The Moose and the Goose

“Dr. Zoose!” said the moose

“Won’t you come out and play?”

“Come out and play? I can’t today,”

said Zoose to the moose,

“for I’m writing a book

about a moose and a goose

who are lost in a park in the dark.”

“Why are a moose and a goose

on the loose in a park in the dark?

That seems improbable

because mooses and gooses

seldom hob nobble,

or what I mean to say

is they have nothing in common.”

“Be that as it may

I will tell the story.

I hope it’s not boring.”


“There once was a goose,”

said Zoose, “who was clueless

because it had lost its flock,

and it saw a lonesome moose

at the edge of the woods

staring dumbly at a rock,

and the goose thought

‘Perhaps that big animal,

who is technically a mammal,

will not be overwrought

(mentally, that is)

if I ask its assistance

or just a helping hand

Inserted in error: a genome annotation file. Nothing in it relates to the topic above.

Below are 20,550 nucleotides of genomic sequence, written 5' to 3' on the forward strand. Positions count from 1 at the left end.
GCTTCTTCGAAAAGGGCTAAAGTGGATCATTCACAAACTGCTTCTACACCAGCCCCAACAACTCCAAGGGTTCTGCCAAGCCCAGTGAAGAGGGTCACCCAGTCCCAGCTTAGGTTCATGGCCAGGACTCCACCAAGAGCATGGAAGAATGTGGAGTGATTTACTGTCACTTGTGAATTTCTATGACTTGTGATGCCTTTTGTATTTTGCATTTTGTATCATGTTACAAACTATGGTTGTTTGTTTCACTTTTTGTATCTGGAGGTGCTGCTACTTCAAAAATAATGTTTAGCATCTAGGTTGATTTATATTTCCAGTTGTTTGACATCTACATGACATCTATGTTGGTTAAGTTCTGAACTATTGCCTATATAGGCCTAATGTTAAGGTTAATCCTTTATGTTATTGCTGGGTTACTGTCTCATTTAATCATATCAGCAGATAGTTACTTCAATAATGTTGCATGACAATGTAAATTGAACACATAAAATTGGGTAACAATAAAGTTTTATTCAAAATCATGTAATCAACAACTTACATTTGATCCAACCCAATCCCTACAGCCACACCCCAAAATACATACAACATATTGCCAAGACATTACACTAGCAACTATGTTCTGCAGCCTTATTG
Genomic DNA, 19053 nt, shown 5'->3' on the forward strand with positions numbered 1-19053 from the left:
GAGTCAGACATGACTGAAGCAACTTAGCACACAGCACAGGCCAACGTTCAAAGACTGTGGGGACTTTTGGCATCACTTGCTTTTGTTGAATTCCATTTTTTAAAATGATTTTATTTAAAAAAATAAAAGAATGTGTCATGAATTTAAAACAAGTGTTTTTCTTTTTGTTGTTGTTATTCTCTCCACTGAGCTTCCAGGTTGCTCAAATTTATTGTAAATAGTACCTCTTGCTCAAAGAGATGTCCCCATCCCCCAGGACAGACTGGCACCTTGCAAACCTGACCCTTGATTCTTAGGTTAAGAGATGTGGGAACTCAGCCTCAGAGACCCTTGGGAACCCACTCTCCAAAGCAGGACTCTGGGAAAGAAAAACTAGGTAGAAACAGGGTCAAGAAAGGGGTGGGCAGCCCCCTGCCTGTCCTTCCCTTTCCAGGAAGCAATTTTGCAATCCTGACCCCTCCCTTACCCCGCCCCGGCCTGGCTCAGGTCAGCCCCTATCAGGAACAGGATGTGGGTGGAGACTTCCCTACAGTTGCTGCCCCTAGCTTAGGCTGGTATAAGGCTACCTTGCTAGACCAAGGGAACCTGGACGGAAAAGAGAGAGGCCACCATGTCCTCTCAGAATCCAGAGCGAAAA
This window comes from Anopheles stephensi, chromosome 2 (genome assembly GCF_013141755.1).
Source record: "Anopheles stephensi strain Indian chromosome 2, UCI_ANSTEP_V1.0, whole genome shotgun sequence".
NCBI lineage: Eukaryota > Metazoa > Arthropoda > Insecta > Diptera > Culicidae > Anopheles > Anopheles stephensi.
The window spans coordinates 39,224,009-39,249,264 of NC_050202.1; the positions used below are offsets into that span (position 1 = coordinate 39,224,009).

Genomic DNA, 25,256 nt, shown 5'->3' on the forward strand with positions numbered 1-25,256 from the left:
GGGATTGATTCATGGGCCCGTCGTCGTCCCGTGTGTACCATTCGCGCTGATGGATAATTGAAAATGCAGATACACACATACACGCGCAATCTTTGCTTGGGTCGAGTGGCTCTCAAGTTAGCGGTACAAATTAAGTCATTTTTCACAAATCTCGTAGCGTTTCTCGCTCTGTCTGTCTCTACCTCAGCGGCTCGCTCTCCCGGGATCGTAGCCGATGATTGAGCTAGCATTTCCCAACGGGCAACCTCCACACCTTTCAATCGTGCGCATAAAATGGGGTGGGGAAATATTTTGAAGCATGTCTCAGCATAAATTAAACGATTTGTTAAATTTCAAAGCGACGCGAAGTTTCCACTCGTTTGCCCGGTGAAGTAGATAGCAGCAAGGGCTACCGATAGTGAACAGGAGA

when I tell him I’m new here

and I’m full of fear,

and my sense of direction

has not attained perfection

unlike the other geese I meet

who know which way to go

even in blinding snow.’

So the goose flew to the rock

that the moose for some reason

was ramming with its head

as if it were trying

to crack it open,

or for some purpose

roll it over.

And the goose thought,

‘What if this moose

is as dumb as that boulder

and when I ask it for help

it turns a cold shoulder?’

But the goose was undaunted

and besides it was haunted

by the fear it would never find

the geese who’d left him behind.

‘Mr. Moose,’ said the goose,

‘I’m sorry to interrupt you

from such an important duty

as crashing your body

against this object

which seems to me

(correct me if I’m wrong)

unspeakably strong

and able to withstand

the most punishing blows

you can give it.’

‘Sir goose,’ said the moose

‘do you think me a twit,

a nitwit, a dimwit,

for bashing my bones

against this stone?’

‘No offense was meant.

If my tone was insolent,

I beg your forgiveness,’

said the young goose

to the elderly moose.

‘Have you come here for a purpose

or do you only want to chatter?